4 minute read 26 Feb 2024
India infrastructure sector

Unleashing India's infrastructure potential: EY roundtable insights

By EY India

Multidisciplinary professional services organization

4 minute read 26 Feb 2024

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  • Unleashing India's infrastructure potential: EY Roundtable Insights

India's infrastructure sector is poised for unparalleled growth, driven by government initiatives and increased investments. 

In brief

  • India's infrastructure sector is poised for strong growth, with investments worth US$1.4 trillion planned by 2025 under the National Infrastructure Pipeline (NIP).
  • Senior executives from the sector emphasize that differentiation is crucial in a crowded marketplace, and that companies must stand out to attract more investment in Indian infrastructure.
  • GIFT City model emerges as a compelling option, offering innovative avenues for infrastructure financing and attracting foreign direct investments (FDIs).  

India's infrastructure sector is poised for strong growth, with planned investments amounting to US$1.4 trillion by 2025. The government's ambitious National Infrastructure Pipeline (NIP) program outlines the injection of massive capital into various sub-sectors, including energy, roads, railways, and urban development. This unprecedented push is expected to spawn associated industries, create jobs, and stimulate the economy. Specific focus areas are the expansion of public digital infrastructure, clean and renewable energy projects, and establishing resilient urban infrastructure. This ambitious undertaking seeks to enhance India's global competitiveness and improve the quality of life across its vast populace.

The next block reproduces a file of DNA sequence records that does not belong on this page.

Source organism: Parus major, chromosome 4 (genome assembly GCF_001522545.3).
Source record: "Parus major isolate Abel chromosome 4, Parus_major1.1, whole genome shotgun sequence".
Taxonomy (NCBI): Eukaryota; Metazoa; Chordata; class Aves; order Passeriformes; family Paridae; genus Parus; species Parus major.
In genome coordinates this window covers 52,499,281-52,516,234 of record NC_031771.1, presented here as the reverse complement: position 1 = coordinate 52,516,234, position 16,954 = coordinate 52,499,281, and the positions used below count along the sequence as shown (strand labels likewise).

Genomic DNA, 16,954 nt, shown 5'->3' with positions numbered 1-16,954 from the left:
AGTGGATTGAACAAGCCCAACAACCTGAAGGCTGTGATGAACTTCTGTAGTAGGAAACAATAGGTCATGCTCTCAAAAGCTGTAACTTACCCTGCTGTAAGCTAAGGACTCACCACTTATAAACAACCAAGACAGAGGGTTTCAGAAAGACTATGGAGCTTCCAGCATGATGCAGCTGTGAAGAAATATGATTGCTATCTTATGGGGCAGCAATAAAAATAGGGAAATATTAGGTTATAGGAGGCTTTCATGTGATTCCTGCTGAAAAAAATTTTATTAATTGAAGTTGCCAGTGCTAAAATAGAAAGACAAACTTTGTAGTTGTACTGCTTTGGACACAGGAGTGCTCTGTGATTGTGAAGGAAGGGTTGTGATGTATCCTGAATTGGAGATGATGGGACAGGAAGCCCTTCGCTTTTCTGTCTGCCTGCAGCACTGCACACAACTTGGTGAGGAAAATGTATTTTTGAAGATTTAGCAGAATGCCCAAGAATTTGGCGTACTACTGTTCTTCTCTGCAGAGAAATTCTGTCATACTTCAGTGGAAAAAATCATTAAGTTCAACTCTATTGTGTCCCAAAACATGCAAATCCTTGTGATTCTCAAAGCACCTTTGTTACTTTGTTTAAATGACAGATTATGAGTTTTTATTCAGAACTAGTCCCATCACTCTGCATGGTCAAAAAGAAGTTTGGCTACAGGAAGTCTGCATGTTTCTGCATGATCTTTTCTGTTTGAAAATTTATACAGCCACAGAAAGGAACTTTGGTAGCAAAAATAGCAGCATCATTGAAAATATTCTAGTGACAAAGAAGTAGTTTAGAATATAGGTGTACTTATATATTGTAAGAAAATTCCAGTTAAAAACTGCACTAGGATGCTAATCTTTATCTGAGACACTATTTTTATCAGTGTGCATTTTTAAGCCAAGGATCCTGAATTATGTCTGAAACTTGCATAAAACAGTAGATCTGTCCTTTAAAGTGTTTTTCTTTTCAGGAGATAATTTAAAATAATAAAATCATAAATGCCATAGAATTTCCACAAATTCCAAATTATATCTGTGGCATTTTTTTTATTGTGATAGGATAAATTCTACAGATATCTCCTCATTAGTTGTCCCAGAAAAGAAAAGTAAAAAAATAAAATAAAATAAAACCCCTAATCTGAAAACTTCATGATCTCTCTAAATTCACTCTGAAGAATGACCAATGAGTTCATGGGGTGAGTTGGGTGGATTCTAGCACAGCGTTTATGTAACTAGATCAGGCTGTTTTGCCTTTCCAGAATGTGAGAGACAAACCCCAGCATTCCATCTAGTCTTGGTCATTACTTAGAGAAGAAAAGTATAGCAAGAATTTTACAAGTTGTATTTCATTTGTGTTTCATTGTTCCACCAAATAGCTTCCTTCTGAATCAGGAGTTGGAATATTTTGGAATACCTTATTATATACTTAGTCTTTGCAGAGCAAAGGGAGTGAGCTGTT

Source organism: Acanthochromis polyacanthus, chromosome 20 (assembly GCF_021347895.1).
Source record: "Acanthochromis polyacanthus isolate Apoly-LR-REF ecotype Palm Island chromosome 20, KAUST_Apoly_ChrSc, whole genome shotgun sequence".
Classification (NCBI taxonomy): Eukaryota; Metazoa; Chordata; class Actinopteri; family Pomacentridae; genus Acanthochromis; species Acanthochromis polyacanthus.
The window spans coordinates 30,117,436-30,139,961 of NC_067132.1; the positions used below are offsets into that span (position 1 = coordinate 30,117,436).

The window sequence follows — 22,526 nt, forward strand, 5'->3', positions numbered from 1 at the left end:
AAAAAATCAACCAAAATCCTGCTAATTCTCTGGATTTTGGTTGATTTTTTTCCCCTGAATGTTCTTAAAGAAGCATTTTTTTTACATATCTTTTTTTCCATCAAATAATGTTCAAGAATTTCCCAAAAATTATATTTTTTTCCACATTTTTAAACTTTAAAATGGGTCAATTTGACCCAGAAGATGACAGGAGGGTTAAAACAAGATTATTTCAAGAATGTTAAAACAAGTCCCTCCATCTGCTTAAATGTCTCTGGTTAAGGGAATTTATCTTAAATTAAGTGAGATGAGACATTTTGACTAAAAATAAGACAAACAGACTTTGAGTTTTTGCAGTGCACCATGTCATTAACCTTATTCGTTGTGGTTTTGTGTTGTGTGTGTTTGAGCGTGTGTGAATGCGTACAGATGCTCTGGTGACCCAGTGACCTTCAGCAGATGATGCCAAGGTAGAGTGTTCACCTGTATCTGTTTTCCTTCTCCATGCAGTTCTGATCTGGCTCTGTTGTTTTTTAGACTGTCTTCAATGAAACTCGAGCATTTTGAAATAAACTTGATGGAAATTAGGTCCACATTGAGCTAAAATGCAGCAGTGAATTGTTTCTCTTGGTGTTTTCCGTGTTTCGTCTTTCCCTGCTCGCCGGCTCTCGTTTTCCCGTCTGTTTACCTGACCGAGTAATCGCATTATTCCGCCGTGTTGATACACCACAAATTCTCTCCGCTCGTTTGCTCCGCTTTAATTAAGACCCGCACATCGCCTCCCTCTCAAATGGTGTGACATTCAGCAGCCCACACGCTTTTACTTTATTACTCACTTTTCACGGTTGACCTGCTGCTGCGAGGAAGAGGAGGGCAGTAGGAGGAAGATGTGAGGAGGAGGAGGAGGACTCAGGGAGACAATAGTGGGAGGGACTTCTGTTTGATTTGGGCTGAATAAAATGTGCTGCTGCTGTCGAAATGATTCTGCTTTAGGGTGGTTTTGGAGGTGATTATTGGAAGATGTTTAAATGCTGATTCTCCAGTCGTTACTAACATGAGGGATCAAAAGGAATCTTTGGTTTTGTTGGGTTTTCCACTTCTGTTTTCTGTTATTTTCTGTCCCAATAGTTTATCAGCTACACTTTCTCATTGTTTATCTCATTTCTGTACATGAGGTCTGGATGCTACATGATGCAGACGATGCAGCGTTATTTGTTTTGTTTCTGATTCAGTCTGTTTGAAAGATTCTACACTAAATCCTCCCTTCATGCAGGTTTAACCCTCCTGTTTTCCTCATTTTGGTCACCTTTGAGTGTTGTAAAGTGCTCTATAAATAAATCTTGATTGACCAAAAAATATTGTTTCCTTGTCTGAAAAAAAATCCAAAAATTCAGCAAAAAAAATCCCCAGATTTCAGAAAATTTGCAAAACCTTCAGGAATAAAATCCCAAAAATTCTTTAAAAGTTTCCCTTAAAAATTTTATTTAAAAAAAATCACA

On 2 February 2024, EY hosted an Infrastructure Roundtable at its Gurugram office. The session was attended by some of the top C-suite representatives of the Indian infrastructure space, who discussed and deliberated the ongoing trends and way forward for this pertinent sector. Participating companies included GMR Airports, Fortum India, Hexa Climate Solutions, EDF Renewables India, O2Power, Jakson Green, NKC Project, Enel Green Power, ib vogt and Mobility Infrastructure Projects. 

The session offered a deep dive into the state of the infrastructure sector in India and various factors impacting it. Here are the key takeaways from the discussion:

Capex in Indian infrastructure: The Indian government's proposed capital expenditure has a heavy emphasis on the renewable energy and road sectors. This trend reflects in the bulk of transactions and investment activity happening currently, but highlights the importance of having a diversified focus across sectors. 

Investments in renewable energy and roads drive India's infrastructure growth, paving the way for sustainable development
Ajit Krishnan
EY India Partner International Tax and Transaction Services

Buyer-seller dynamics: The balance of buyers and sellers varied significantly across sectors. For example, on highways, sellers far outnumbered buyers. In transmission, on the other hand, there were primarily buyers, indicating a possible dearth of investment opportunities. The dynamics of these relationships significantly impact return expectations and perceived value. 

The construction of new highways stimulates the economy through job creation, infrastructure development, and enhanced transit efficiency
Anil Chawla
CFO, NKC Project